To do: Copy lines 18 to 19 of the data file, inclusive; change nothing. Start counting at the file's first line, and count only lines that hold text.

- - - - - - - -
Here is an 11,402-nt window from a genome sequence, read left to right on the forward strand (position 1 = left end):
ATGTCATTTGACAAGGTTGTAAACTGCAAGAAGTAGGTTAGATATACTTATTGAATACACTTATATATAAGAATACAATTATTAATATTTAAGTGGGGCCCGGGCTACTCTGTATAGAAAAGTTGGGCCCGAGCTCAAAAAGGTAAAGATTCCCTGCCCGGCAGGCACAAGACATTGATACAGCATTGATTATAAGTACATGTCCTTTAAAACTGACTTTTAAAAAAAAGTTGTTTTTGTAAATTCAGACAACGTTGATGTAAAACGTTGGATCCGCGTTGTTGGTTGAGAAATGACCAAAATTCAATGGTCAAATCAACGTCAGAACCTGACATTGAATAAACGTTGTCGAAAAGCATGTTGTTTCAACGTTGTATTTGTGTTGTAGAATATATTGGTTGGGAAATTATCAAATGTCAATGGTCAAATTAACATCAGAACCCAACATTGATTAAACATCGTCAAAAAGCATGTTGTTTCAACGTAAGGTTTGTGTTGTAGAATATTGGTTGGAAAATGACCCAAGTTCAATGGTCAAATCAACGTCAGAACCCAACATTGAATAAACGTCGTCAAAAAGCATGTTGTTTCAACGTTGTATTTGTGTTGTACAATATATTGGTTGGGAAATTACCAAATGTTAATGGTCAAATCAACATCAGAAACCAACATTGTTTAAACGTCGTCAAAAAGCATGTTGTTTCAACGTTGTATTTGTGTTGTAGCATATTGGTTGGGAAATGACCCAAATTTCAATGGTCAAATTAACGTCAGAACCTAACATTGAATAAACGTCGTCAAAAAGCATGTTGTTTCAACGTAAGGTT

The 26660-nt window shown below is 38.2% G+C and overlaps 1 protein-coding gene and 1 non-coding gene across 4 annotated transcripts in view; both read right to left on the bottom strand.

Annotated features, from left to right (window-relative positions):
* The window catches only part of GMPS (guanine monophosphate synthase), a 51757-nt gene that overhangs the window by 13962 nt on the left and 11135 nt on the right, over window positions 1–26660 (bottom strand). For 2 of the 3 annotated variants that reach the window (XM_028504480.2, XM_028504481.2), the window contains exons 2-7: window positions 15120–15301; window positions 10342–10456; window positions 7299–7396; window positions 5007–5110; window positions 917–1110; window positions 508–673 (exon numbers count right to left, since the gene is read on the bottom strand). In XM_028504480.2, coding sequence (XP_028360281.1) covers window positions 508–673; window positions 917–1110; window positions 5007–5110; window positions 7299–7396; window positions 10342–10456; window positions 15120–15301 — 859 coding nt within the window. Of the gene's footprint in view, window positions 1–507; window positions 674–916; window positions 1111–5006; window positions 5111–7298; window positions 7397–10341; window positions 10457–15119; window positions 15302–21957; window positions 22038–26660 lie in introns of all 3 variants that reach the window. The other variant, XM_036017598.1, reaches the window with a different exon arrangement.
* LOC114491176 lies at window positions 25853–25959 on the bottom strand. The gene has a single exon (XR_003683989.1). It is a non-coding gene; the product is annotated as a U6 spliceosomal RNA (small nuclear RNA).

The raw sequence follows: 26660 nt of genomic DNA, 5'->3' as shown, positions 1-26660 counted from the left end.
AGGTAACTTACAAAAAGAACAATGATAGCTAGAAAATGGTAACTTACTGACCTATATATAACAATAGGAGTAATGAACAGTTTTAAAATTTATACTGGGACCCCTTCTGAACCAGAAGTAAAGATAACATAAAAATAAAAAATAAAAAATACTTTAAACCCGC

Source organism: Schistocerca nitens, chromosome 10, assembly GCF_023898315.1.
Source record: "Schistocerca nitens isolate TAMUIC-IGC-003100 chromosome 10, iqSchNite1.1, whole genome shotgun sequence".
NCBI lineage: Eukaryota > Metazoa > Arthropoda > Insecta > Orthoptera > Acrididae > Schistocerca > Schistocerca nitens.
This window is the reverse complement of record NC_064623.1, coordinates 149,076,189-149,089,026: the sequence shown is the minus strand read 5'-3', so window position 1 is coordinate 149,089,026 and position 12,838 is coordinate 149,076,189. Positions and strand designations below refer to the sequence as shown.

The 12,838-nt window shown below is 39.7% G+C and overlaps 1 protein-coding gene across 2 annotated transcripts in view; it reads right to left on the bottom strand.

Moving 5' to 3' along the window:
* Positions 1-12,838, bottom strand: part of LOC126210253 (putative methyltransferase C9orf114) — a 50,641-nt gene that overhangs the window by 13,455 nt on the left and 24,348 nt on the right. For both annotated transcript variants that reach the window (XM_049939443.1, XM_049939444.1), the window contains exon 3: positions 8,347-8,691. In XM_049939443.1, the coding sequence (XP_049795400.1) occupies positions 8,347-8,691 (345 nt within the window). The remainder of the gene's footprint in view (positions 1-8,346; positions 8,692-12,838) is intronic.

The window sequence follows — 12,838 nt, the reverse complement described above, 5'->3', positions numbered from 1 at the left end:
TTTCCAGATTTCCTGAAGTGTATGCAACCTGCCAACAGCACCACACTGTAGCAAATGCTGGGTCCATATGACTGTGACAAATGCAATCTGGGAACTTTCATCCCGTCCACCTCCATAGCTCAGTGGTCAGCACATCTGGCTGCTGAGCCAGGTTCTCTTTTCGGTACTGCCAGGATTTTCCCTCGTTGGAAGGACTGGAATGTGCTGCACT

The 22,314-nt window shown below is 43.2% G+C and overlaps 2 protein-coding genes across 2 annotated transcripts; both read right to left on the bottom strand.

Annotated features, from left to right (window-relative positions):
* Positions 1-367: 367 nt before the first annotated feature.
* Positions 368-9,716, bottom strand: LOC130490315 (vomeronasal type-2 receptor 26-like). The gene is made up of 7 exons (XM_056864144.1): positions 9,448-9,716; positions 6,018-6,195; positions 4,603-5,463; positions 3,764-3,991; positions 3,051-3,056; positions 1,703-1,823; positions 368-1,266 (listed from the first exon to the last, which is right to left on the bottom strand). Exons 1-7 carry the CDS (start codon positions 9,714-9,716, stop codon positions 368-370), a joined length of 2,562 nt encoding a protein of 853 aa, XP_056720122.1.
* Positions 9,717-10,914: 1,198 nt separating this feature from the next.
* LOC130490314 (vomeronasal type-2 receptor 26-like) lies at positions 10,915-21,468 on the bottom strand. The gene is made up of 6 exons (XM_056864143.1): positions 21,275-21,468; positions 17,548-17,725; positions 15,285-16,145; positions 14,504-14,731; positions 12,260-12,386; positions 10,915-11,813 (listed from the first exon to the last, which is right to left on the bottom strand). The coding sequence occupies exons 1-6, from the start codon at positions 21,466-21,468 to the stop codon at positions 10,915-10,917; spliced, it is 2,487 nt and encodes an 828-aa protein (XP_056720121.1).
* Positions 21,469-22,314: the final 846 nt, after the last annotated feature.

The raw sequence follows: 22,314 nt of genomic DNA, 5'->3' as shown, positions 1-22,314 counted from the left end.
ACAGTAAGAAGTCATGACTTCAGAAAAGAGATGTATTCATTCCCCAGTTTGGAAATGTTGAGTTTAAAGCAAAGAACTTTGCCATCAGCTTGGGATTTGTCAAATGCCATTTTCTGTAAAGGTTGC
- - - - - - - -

The 22,314-nt window shown below is 43.2% G+C and overlaps 2 protein-coding genes across 2 annotated transcripts; both read right to left on the bottom strand.

Annotated features, from left to right (window-relative positions):